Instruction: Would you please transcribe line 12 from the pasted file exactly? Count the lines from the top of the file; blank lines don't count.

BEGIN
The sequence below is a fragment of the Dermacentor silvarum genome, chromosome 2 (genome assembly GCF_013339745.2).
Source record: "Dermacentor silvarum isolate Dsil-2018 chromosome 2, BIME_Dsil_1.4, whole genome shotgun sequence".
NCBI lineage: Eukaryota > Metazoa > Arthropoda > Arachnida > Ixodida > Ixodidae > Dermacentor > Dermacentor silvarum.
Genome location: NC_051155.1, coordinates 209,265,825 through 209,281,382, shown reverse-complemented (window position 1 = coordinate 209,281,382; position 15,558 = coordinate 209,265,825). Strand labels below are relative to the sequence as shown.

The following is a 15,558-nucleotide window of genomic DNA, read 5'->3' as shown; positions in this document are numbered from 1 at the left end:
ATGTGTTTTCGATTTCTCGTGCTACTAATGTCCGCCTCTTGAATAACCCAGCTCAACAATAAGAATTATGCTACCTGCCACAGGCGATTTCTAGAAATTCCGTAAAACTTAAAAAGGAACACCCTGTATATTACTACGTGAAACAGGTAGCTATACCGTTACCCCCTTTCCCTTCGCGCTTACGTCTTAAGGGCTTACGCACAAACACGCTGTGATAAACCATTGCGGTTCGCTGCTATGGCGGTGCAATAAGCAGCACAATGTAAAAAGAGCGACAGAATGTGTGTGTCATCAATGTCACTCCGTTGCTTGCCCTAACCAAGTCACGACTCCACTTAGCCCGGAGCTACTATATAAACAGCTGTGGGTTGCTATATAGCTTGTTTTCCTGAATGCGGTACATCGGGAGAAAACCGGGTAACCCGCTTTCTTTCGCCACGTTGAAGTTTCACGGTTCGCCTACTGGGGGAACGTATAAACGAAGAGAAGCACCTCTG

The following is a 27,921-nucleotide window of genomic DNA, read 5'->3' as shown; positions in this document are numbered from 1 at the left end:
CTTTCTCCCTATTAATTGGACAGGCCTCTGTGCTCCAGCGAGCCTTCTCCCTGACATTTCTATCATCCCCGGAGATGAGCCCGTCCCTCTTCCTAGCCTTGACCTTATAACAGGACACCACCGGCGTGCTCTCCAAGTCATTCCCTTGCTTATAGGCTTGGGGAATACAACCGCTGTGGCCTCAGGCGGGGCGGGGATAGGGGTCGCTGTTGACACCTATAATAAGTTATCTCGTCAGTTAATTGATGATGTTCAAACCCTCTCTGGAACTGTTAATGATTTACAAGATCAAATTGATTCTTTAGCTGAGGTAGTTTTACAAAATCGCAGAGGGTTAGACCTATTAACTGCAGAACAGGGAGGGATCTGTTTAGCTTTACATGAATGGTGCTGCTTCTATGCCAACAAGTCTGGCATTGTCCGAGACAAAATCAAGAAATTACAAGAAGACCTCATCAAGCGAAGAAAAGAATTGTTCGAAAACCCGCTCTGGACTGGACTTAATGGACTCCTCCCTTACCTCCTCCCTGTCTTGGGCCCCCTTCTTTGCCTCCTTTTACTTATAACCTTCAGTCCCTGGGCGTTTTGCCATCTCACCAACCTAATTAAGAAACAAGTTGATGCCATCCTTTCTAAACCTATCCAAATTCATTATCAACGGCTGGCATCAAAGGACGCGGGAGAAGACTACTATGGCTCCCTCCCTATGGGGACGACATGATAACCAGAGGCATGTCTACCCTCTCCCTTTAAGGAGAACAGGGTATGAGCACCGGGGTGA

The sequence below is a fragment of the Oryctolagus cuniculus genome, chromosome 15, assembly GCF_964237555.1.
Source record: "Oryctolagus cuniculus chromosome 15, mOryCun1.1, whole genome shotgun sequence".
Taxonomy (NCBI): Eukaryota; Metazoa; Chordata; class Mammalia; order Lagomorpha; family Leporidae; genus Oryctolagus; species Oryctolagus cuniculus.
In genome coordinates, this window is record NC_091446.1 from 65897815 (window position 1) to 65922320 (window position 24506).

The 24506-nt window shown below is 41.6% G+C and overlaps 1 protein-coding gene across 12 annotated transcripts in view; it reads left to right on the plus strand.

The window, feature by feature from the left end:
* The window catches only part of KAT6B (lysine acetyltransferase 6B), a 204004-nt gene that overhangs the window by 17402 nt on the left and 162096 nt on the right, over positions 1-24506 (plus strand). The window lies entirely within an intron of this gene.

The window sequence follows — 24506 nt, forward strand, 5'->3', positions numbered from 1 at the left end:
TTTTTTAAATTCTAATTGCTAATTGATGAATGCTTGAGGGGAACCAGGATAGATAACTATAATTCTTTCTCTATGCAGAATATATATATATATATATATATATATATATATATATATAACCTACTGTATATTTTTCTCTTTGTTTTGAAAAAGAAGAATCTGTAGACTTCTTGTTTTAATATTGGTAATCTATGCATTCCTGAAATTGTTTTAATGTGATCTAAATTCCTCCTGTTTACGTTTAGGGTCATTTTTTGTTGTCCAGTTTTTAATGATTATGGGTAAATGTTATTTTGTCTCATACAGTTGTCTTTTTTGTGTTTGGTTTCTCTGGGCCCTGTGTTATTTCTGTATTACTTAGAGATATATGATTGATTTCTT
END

In genome coordinates, this window is record NC_091446.1 from 65897815 (window position 1) to 65922320 (window position 24506).